Covid-19 Prevention In Nevis, West Indies
March 6, 2020
The following is a press release from the Ministry of Health and Gender Affairs in the Nevis Island Administration, regarding steps the ministry is taking to prevent COVID-19 infection.
The Ministry of Health and Gender Affairs wishes to assure the Nevisian public that we are taking the threat of the Coronavirus (COVID-19) seriously. While we have no confirmed cases of COVID-19 in the Federation, we are taking the necessary steps to increase surveillance at our ports of entry, train and equip our healthcare workers, both at the district and institution level, and educate the general public about protecting themselves, their families and the wider Nevisian community by preventing infection.
On Wednesday, March 4, 2020, the ministry convened its second stakeholders meeting which included representatives from Immigration Department, Customs and Excise Department, Department of Education, Ministry of Tourism, Nevis Tourism Authority, Nevis Disaster Management Department, Nevis Air and Sea Ports Authority, Police and the Chamber of Industry and Commerce. This multi-stakeholder meeting was aimed at assessing and further strengthening our COVID-19 preparedness and response plan.
Procedures and protocols in place for containment at the border include enhanced surveillance of travelers to the Vance W. Amory International Airport and the Charlestown and Long Point sea ports by Port Health Officers and assigned Port Health Nurses. There is ongoing training of all cadre of staff at our health care institutions about COVID-19, infection prevention and control and case management. Case definitions and clinical guidelines for case management have been made available to doctors and nurses in both the public and the private sectors. Preparedness has also included discussions of case scenarios with appropriate mapping of action plans, identification of isolation areas at Alexandra Hospital, assessing current stock levels and procurement of additional stocks, and the scaling up of COVID-19 public education through use of public service announcements via television and radio, flyers, pamphlets and various social media platforms. We will further engage in educational sessions and discussions with schools, hotels, businesses and other organizations throughout the island.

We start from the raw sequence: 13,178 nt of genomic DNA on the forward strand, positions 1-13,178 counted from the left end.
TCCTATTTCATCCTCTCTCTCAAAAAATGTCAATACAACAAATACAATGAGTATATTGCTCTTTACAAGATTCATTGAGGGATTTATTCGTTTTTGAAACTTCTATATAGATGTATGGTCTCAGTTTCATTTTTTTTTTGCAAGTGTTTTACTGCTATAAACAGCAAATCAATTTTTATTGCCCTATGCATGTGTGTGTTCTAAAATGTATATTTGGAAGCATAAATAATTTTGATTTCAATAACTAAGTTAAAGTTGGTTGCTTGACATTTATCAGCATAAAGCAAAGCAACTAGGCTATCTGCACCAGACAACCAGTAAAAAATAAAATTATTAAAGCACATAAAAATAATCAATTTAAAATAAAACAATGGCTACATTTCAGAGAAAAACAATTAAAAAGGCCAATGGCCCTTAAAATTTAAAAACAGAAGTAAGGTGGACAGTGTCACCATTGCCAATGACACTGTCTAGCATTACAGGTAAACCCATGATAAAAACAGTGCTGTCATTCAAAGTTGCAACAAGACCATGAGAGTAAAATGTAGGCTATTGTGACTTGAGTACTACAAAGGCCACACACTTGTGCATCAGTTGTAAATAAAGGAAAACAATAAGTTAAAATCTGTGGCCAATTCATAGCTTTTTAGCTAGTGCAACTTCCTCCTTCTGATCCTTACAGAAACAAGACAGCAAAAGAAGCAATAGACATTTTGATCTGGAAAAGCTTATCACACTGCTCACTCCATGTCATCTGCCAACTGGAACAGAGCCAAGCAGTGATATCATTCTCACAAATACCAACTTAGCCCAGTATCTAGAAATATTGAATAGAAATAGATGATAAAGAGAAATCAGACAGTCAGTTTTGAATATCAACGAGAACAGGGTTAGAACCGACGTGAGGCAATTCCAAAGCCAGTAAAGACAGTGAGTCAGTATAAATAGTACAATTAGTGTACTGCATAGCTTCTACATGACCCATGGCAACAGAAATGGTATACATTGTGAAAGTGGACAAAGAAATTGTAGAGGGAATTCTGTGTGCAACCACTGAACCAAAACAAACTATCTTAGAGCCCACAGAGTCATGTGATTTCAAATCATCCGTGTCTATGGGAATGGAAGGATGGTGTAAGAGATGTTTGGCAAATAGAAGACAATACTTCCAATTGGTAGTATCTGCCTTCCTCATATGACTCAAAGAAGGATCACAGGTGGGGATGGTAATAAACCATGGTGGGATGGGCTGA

While we move towards readiness and response, we continue to encourage and emphasize the following:
– The practice of good hand hygiene through frequent and thorough hand-washing, and cough etiquette in order to reduce the risk of transmission of respiratory viruses
– Social distancing by avoiding close contact with people suffering from acute respiratory infections and remaining at home if you exhibit flu like symptoms
– Self-reporting, with travelers coming/returning to the Federation being required to self- report if they feel they might have been exposed to COVID-19 or feel ill
– Calling ahead to your physician or health institution stating your symptoms and any travel history to allow for preparation at the office/institution prior to your visit.
COVID-19 requires not only a Ministry of Health and Gender Affairs response but a wider local and regional response to coordinate surveillance, diagnostics, clinical care and treatment, and methods of limiting onward transmission.
More information on this novel virus can be accessed via the Health Promotion Unit’s social media sites, WHO, PAHO, CARPHA and CDC websites. A hotline will be activated if necessary.
COVID-19 affects different people in different ways. Infected people have had a wide range of symptoms reported – from mild symptoms to severe illness.
Symptoms may appear 2-14 days after exposure to the virus. People with these symptoms may have COVID-19:
- Fever or chills
- Shortness of breath or difficulty breathing
- Muscle or body aches
- New loss of taste or smell
- Sore throat
- Congestion or runny nose
- Nausea or vomiting
Look for emergency warning signs for COVID-19. If someone is showing any of these signs, seek emergency medical care immediately:
- Trouble breathing
- Persistent pain or pressure in the chest
- New confusion
- Inability to wake or stay awake
- Bluish lips or face